The high point was the 1974 World Cup where opponents were bemused by Dutch position switching and aggressive space-closing. The pressing was particularly intimidating. As soon as you had the ball, men in orange shirts swarmed at you to win it back; the ferocity of the team is often forgotten. And if you ventured over the half way line, you found yourself snared in an unusually potent offside trap.
Exactly who created the great Ajax and Holland is disputed. These days, Cruyff, the greatest player, and later a supremely important coach and guru, usually gets the credit. Louis van Gaal, disciple of Michels and creator of Ajax’s 1995 Champions League winning team, usually gets a mention too. In the 1970s, though, Michels, who was chosen in 1999 as FIFA’s ‘coach of the century’, was considered the author.
5. Michels and his men
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When Michels became Ajax coach, the Netherlands was a footballing backwater. He brought ambition, structure and professionalism to an amateur world. But he didn’t have a blueprint for Total Football. That developed organically among an unusual, daring group of clever players working in the insurrectionary cultural atmosphere of Amsterdam.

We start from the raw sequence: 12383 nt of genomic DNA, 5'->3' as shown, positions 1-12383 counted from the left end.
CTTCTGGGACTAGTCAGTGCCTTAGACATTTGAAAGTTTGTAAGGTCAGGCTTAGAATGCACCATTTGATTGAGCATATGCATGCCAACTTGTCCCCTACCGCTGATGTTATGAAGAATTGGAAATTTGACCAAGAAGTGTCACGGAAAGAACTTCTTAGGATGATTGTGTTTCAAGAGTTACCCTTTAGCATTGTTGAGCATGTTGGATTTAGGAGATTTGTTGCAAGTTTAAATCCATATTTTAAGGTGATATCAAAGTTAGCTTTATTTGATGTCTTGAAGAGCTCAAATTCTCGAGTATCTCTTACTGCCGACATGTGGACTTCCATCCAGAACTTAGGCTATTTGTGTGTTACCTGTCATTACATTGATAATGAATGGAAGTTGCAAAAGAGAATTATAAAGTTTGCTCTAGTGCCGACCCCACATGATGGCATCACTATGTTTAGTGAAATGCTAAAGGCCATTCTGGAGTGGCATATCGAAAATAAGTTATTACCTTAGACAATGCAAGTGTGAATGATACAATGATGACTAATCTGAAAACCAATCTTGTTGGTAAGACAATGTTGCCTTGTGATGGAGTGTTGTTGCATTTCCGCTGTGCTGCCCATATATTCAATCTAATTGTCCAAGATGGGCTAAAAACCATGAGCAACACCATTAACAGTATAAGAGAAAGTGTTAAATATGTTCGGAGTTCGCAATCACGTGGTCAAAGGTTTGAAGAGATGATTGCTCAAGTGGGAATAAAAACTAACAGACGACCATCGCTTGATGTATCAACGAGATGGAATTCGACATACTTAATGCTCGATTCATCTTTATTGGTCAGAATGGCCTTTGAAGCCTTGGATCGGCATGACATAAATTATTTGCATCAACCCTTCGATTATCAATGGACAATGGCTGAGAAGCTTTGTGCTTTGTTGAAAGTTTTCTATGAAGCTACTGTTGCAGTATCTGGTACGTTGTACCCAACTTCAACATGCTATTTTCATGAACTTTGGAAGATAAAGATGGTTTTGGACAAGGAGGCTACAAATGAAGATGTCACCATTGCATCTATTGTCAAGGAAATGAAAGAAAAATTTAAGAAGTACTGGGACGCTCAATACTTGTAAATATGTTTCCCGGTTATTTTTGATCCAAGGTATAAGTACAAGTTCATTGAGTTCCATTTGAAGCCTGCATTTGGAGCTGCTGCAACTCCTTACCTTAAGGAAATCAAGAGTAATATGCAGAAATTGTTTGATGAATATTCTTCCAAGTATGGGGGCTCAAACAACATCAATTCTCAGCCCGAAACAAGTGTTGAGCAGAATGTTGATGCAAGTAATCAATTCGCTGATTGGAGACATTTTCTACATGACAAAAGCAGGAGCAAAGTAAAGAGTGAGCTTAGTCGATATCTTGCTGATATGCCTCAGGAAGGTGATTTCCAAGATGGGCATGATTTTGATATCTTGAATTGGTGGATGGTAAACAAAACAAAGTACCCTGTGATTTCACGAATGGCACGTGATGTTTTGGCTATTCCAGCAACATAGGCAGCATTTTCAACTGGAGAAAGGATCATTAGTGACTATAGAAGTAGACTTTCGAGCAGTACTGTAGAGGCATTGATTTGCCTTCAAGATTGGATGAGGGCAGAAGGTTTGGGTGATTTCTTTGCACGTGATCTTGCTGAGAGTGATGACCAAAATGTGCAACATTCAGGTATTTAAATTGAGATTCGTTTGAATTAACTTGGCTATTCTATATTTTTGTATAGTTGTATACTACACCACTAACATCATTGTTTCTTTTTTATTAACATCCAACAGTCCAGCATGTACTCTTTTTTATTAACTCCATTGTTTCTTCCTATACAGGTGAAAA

Barry Hulshoff, the team’s great central defender insisted the players invented Total Football together. Ruud Krol, the left back, said Michels should get the credit. Assistant coach Bobby Haarms, who later served both Cruyff and Van Gaal, said: “It was an ideal mix of talents and intelligence and world-class players. Cruyff was a big influence, especially as he grew older. But Michels was the general who pulled it together.” Velibor Vasovic, the tough and experienced Serb sweeper Michels brought from Partizan Belgrade to teach Ajax’s then-callow kids to win told me: “Michels was the architect of this football. And I helped him the most. When I asked Michels himself about it he acknowledged that it was a group effort.”